Creating Online Learning and Collaborating Opportunities through Entrepreneurial Librarianship

Concurrent Session 4
Leadership

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Brief Abstract

This presentation is to understand the demand for entrepreneurial curriculum support in universities and colleges through collaboration and providing resources to online students. 

Presenters

I have been in the Western Kentucky University Libraries for six years. I have a MA and a MM in Music and a MLIS. My research and experience is with Distance Learning utilizing course management systems as an embedded librarian and personal librarian.

Extended Abstract

OLC Innovate Conference Abstract

Anthony Paganelli and Dr. Andrea Paganelli

Creating Online Learning and Collaborating Opportunities through Entrepreneurial Librarianship

 

Most universities and colleges have been effected by decreased government funding and support since the 2008 recession. In addition to budget cuts, institutions are being held accountable in preparing and producing an education that will place students into their careers upon graduation. Lumley noted that since the recession “the workplace is undergoing fundamental shifts, with self-employment, entrepreneurship, and contract work rapidly becoming the norm” (Lumley, 2014). The recovery process from the recession has included the ability to be innovative and entrepreneurial to create new businesses to assist in increasing the local economy.

            As a part of the new innovative business trends, people are no longer seeking traditional ways to create businesses, such as the utilization of co-working spaces that are spaces that can be leased to entrepreneurs for temporary business uses that would include meeting spaces or office equipment. By utilizing the co-working space, new entrepreneurs will immediately reduce expenditures. Another trend is onboarding that is a similar concept to micro-training, which acclimates new team members to a project by an introduction to all the team members, the project goals, and a mentorship. Through this process, new team members are ready to contribute within a short amount of time.

            Another aspect that is changing in the workforce is the collaboration between multiple university departments and the business community to provide opportunities for faculty and students to create innovative products and ideas. The idea is to utilize the entrepreneurial librarian to provide resources and support for university departments, students, and the business community as they develop a business.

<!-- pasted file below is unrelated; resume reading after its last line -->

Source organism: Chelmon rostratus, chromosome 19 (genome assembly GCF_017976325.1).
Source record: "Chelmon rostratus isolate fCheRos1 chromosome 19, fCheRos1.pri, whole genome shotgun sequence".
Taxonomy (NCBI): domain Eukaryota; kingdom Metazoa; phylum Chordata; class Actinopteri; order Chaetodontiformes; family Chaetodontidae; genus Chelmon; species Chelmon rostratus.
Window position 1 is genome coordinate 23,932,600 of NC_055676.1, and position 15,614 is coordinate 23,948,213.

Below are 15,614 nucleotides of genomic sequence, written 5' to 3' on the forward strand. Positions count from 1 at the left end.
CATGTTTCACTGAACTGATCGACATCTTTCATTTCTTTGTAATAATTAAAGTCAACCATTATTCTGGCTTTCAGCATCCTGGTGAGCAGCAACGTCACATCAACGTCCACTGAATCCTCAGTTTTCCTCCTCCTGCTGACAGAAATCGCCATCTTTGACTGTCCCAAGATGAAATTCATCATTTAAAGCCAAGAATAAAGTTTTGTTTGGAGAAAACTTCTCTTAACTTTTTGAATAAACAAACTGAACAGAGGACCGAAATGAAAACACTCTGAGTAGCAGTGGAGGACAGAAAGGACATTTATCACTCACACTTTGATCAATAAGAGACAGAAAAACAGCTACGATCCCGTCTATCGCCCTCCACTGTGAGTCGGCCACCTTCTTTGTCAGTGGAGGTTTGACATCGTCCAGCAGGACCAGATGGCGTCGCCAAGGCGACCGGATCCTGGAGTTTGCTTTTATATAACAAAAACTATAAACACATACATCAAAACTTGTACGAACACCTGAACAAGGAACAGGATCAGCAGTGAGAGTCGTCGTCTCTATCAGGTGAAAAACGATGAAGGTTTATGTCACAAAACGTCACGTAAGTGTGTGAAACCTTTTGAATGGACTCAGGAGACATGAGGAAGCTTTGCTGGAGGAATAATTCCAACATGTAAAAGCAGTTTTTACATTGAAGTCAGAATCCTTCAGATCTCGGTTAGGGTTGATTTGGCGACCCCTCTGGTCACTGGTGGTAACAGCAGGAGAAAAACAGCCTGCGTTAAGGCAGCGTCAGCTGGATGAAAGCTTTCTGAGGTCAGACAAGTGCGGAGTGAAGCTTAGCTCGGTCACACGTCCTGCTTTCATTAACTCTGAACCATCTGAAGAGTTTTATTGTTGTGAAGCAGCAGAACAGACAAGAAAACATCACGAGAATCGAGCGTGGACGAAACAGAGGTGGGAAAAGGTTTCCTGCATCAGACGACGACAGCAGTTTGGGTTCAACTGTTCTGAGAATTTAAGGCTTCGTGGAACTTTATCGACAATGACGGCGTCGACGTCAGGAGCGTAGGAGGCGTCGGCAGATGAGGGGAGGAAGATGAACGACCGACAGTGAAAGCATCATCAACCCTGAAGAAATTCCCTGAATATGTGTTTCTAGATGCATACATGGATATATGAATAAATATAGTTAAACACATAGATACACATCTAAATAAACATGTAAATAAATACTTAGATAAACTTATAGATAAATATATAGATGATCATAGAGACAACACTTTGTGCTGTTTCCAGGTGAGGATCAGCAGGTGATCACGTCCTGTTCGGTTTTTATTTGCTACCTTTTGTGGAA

Lumley stated that higher education is adding entrepreneurial courses to the curriculum to support the increase of entrepreneurial demands from the workforce (Lumley, 2014). He reiterated that over 2,000 universities and colleges have an entrepreneurship course in the United States. Based on this demand, libraries are creating opportunities to support the curriculum growth and the programs.

Since the 1990s, academic libraries have been approaching the concept of transforming libraries into an entrepreneurial form of management, which has established the ability to support the entrepreneurial initiative (St. Clair, 1996). The concept is for librarians to think more as an entrepreneur instead of the traditional librarian approach to organizational structures and outcomes (Scanlon & Crumpton, 2011). Pun (2015) indicates that librarians need to be more opportunistic, creative, persistent, understand how to collaborate, and to be a risk-taker.

Librarians have begun collaborating with other university departments in the effort to prepare students for the workforce. For instance, in 1994 libraries have been working with Career Development Centers to provide the resources needed to prepare students to enter the workforce. A part of the effort to support the Career Development Centers, librarians conducted numerous workshops in career research. LibGuides were also created to provide information for students, as well as an embedded librarian in entrepreneurial courses (Pun, 2015).   

Due to the demand for entrepreneurial courses in higher education, libraries have begun to support the curriculum through programs, such as co-working spaces, teaching research and instruction courses specifically towards entrepreneurship, and creating learning objects. The most recent program is the collaboration with other university departments, students, and the business community.

A new approach is to provide learning opportunities for entrepreneurship through online resources. Libraries can create learning modules and case studies in a course management systems to prepare students for the business profession. In addition, the library can create learning objects that will assist students in seeking innovative ideas and business models. The library can also provide a virtual space for students to collaborate with other departments and the business community to learn of the opportunities for entrepreneurship.

           

References

 

Lumley, R. M. (2014). A coworking project in the campus: Supporting and modeling

 

entrepreneurial activity in the academic library. New Review of Academic Librarianship,

 

20(1). 49-65.

 

Pun, Raymond. (2015). The embedded librarian as an entrepreneur in a startup university.

 

Reference Services Review43(3), 439-449.

 

Scanlon, M. G. & Crumpton, M. A. (2011). Re-conceiving entrepreneurship for libraries:

 

Collaboration and the anatomy of a conference. Collaborative Librarianship3(1), 16-27.

 

St. Clair, G. (1996). Entrepreneurial Librarianship: The Key to Effective Information Services

 

Management. New Jersey: Bowker-Saur.